The New York Times has an article today reporting the results of a study by an acknowledged opponent of shale gas extraction, noting that methane released during production and distribution may obviate to some degree it's advantage as a cleaner carbon fuel than coal.
The point is that methane is a potent contributor to climate change: it dissipates more quickly into the atmosphere and traps more heat than carbon dioxide, so leaks are damaging. (No one is disputing that natural gas is at least twice as clean as coal when it is burned.)
The natural gas industry of course argues with the estimates of fuel losses throughout the production and delivery system, and whether the losses are higher for shale extraction compared to traditional wells. The utility industry ought to be able to state with a large degree of accuracy losses in distribution. (I know we accurately account for leakage at the water district where I serve on the board.)
This isn't a tempest in a tea cup, but it does point out that all types of energy production and delivery should be evaluated on an end-to-end supply chain perspective. All fuels require energy for processing and delivery (in some parts of the world natural gas is simply flared off as a waste product because the LNG market can't handle the load), and environmental impacts should properly be accounted for.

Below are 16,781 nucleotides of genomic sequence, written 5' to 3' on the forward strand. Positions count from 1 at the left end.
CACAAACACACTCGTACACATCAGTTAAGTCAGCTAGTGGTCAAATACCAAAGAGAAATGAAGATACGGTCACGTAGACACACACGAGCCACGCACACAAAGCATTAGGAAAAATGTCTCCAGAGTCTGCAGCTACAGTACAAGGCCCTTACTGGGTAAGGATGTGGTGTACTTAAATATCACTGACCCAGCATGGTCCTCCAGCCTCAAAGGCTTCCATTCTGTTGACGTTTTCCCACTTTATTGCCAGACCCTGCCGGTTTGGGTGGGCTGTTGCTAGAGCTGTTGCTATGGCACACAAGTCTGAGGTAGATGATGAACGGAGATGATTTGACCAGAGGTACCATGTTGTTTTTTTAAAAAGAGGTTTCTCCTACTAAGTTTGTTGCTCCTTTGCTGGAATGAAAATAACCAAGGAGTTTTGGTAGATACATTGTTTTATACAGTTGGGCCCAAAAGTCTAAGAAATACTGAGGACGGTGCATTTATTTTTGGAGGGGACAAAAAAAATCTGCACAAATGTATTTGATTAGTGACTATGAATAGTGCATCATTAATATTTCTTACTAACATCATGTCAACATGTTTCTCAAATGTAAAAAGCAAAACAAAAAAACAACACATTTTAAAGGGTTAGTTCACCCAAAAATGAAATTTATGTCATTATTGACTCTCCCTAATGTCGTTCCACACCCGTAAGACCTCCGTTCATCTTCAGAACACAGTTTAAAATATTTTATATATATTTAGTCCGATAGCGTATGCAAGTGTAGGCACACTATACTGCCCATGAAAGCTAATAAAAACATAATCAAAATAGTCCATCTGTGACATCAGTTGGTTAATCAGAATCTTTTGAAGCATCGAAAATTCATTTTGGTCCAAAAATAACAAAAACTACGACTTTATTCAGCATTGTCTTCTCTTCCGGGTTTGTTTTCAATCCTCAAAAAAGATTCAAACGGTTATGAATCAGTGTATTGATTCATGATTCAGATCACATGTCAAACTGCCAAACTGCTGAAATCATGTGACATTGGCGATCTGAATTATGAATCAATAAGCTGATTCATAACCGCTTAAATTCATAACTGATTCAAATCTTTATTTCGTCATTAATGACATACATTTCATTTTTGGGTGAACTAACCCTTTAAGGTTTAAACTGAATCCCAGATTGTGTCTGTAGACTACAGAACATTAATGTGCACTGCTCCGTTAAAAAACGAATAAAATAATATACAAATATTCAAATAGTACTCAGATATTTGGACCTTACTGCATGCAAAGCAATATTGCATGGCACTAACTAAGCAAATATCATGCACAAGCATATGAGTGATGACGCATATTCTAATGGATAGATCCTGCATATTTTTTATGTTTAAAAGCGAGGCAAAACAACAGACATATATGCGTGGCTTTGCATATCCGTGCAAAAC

The issue raised by the report reminds me of the perception of utilities that I found in the information technology industry when I first started getting engaged on energy efficiency. Smart, bright engineers were saying that utilities lost as much as seventy percent of power generation to transmission and distribution losses.
Simply not true. Utilities lose as much as seventy percent of the energy from source fuel (for coal, natural gas, and biomass) in the power plant, but only four to seven percent in line losses. There is also a small band of over-production to provide gris stability (typically three to five percent), but being very clear about where these losses occur is crucial to understanding efficiency and environmental opportunities for improvement.